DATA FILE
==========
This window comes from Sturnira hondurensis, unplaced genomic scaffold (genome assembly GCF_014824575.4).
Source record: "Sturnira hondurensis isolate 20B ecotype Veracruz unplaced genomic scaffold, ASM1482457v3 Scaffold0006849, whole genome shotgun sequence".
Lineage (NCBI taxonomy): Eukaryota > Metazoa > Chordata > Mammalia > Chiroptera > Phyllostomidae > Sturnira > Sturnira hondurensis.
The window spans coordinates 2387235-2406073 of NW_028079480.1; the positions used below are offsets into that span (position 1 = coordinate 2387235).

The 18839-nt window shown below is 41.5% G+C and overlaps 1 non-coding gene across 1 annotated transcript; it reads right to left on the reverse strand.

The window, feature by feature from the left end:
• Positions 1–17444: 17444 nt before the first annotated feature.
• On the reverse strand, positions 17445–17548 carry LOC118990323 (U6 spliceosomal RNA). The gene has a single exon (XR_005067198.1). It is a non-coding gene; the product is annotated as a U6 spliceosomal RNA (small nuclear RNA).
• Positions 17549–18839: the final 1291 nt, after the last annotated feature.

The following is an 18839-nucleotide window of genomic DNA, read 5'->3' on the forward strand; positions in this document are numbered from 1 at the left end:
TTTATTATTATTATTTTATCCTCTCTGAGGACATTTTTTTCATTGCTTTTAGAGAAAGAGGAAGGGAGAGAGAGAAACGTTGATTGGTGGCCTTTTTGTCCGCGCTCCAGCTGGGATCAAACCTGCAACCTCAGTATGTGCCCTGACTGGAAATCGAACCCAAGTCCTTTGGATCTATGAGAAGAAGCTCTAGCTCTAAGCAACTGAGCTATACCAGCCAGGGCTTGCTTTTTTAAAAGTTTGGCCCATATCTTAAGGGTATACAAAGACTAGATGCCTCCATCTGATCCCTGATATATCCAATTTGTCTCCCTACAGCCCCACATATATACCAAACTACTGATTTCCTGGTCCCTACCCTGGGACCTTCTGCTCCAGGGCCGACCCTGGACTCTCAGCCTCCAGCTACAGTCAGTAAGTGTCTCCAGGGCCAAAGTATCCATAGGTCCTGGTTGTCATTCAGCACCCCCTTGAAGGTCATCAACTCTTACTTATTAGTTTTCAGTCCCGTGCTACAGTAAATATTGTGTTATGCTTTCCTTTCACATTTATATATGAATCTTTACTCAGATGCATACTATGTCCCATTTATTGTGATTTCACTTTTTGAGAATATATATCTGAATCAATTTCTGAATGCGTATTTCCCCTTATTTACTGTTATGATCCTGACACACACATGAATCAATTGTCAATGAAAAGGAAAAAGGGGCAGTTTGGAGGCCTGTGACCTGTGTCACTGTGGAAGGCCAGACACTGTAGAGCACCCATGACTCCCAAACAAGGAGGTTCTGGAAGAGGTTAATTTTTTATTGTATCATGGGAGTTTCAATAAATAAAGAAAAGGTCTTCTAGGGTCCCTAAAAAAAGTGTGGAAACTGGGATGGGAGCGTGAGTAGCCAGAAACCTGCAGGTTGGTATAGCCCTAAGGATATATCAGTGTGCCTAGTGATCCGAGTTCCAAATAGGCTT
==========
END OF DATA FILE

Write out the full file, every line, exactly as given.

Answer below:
This window comes from Sturnira hondurensis, unplaced genomic scaffold (genome assembly GCF_014824575.4).
Source record: "Sturnira hondurensis isolate 20B ecotype Veracruz unplaced genomic scaffold, ASM1482457v3 Scaffold0006849, whole genome shotgun sequence".
Lineage (NCBI taxonomy): Eukaryota > Metazoa > Chordata > Mammalia > Chiroptera > Phyllostomidae > Sturnira > Sturnira hondurensis.
The window spans coordinates 2387235-2406073 of NW_028079480.1; the positions used below are offsets into that span (position 1 = coordinate 2387235).

The 18839-nt window shown below is 41.5% G+C and overlaps 1 non-coding gene across 1 annotated transcript; it reads right to left on the reverse strand.

The window, feature by feature from the left end:
• Positions 1–17444: 17444 nt before the first annotated feature.
• On the reverse strand, positions 17445–17548 carry LOC118990323 (U6 spliceosomal RNA). The gene has a single exon (XR_005067198.1). It is a non-coding gene; the product is annotated as a U6 spliceosomal RNA (small nuclear RNA).
• Positions 17549–18839: the final 1291 nt, after the last annotated feature.

The following is an 18839-nucleotide window of genomic DNA, read 5'->3' on the forward strand; positions in this document are numbered from 1 at the left end:
TTTATTATTATTATTTTATCCTCTCTGAGGACATTTTTTTCATTGCTTTTAGAGAAAGAGGAAGGGAGAGAGAGAAACGTTGATTGGTGGCCTTTTTGTCCGCGCTCCAGCTGGGATCAAACCTGCAACCTCAGTATGTGCCCTGACTGGAAATCGAACCCAAGTCCTTTGGATCTATGAGAAGAAGCTCTAGCTCTAAGCAACTGAGCTATACCAGCCAGGGCTTGCTTTTTTAAAAGTTTGGCCCATATCTTAAGGGTATACAAAGACTAGATGCCTCCATCTGATCCCTGATATATCCAATTTGTCTCCCTACAGCCCCACATATATACCAAACTACTGATTTCCTGGTCCCTACCCTGGGACCTTCTGCTCCAGGGCCGACCCTGGACTCTCAGCCTCCAGCTACAGTCAGTAAGTGTCTCCAGGGCCAAAGTATCCATAGGTCCTGGTTGTCATTCAGCACCCCCTTGAAGGTCATCAACTCTTACTTATTAGTTTTCAGTCCCGTGCTACAGTAAATATTGTGTTATGCTTTCCTTTCACATTTATATATGAATCTTTACTCAGATGCATACTATGTCCCATTTATTGTGATTTCACTTTTTGAGAATATATATCTGAATCAATTTCTGAATGCGTATTTCCCCTTATTTACTGTTATGATCCTGACACACACATGAATCAATTGTCAATGAAAAGGAAAAAGGGGCAGTTTGGAGGCCTGTGACCTGTGTCACTGTGGAAGGCCAGACACTGTAGAGCACCCATGACTCCCAAACAAGGAGGTTCTGGAAGAGGTTAATTTTTTATTGTATCATGGGAGTTTCAATAAATAAAGAAAAGGTCTTCTAGGGTCCCTAAAAAAAGTGTGGAAACTGGGATGGGAGCGTGAGTAGCCAGAAACCTGCAGGTTGGTATAGCCCTAAGGATATATCAGTGTGCCTAGTGATCCGAGTTCCAAATAGGCTT